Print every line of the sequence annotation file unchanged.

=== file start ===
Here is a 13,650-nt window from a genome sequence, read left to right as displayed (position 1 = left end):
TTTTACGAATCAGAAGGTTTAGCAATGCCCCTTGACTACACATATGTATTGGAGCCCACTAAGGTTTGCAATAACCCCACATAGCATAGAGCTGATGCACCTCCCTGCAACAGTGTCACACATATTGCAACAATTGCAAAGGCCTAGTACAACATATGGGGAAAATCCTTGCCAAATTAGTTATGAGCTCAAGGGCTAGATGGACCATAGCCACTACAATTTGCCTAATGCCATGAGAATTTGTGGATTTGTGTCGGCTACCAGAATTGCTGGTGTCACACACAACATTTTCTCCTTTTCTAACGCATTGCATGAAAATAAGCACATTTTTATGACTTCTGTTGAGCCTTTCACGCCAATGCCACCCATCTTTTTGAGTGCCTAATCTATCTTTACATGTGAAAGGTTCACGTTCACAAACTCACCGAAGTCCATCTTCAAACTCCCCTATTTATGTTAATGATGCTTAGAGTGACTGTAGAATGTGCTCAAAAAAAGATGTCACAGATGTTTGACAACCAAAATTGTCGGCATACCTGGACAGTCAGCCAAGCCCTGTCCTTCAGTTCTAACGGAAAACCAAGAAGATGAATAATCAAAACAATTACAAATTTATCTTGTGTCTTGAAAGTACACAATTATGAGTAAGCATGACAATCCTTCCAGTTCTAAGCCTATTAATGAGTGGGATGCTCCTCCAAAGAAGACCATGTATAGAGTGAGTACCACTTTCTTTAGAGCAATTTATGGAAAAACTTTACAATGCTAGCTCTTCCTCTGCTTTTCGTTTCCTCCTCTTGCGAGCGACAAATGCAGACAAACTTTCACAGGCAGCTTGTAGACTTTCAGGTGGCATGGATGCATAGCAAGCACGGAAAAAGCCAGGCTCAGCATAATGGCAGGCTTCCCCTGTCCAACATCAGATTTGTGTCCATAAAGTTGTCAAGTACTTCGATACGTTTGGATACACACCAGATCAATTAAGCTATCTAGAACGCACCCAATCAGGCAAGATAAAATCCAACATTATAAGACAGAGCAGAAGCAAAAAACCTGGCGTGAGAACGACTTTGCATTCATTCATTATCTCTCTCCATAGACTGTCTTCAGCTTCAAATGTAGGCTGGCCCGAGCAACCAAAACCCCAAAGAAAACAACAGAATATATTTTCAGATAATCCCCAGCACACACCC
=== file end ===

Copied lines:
Here is a 13,650-nt window from a genome sequence, read left to right as displayed (position 1 = left end):
TTTTACGAATCAGAAGGTTTAGCAATGCCCCTTGACTACACATATGTATTGGAGCCCACTAAGGTTTGCAATAACCCCACATAGCATAGAGCTGATGCACCTCCCTGCAACAGTGTCACACATATTGCAACAATTGCAAAGGCCTAGTACAACATATGGGGAAAATCCTTGCCAAATTAGTTATGAGCTCAAGGGCTAGATGGACCATAGCCACTACAATTTGCCTAATGCCATGAGAATTTGTGGATTTGTGTCGGCTACCAGAATTGCTGGTGTCACACACAACATTTTCTCCTTTTCTAACGCATTGCATGAAAATAAGCACATTTTTATGACTTCTGTTGAGCCTTTCACGCCAATGCCACCCATCTTTTTGAGTGCCTAATCTATCTTTACATGTGAAAGGTTCACGTTCACAAACTCACCGAAGTCCATCTTCAAACTCCCCTATTTATGTTAATGATGCTTAGAGTGACTGTAGAATGTGCTCAAAAAAAGATGTCACAGATGTTTGACAACCAAAATTGTCGGCATACCTGGACAGTCAGCCAAGCCCTGTCCTTCAGTTCTAACGGAAAACCAAGAAGATGAATAATCAAAACAATTACAAATTTATCTTGTGTCTTGAAAGTACACAATTATGAGTAAGCATGACAATCCTTCCAGTTCTAAGCCTATTAATGAGTGGGATGCTCCTCCAAAGAAGACCATGTATAGAGTGAGTACCACTTTCTTTAGAGCAATTTATGGAAAAACTTTACAATGCTAGCTCTTCCTCTGCTTTTCGTTTCCTCCTCTTGCGAGCGACAAATGCAGACAAACTTTCACAGGCAGCTTGTAGACTTTCAGGTGGCATGGATGCATAGCAAGCACGGAAAAAGCCAGGCTCAGCATAATGGCAGGCTTCCCCTGTCCAACATCAGATTTGTGTCCATAAAGTTGTCAAGTACTTCGATACGTTTGGATACACACCAGATCAATTAAGCTATCTAGAACGCACCCAATCAGGCAAGATAAAATCCAACATTATAAGACAGAGCAGAAGCAAAAAACCTGGCGTGAGAACGACTTTGCATTCATTCATTATCTCTCTCCATAGACTGTCTTCAGCTTCAAATGTAGGCTGGCCCGAGCAACCAAAACCCCAAAGAAAACAACAGAATATATTTTCAGATAATCCCCAGCACACACCC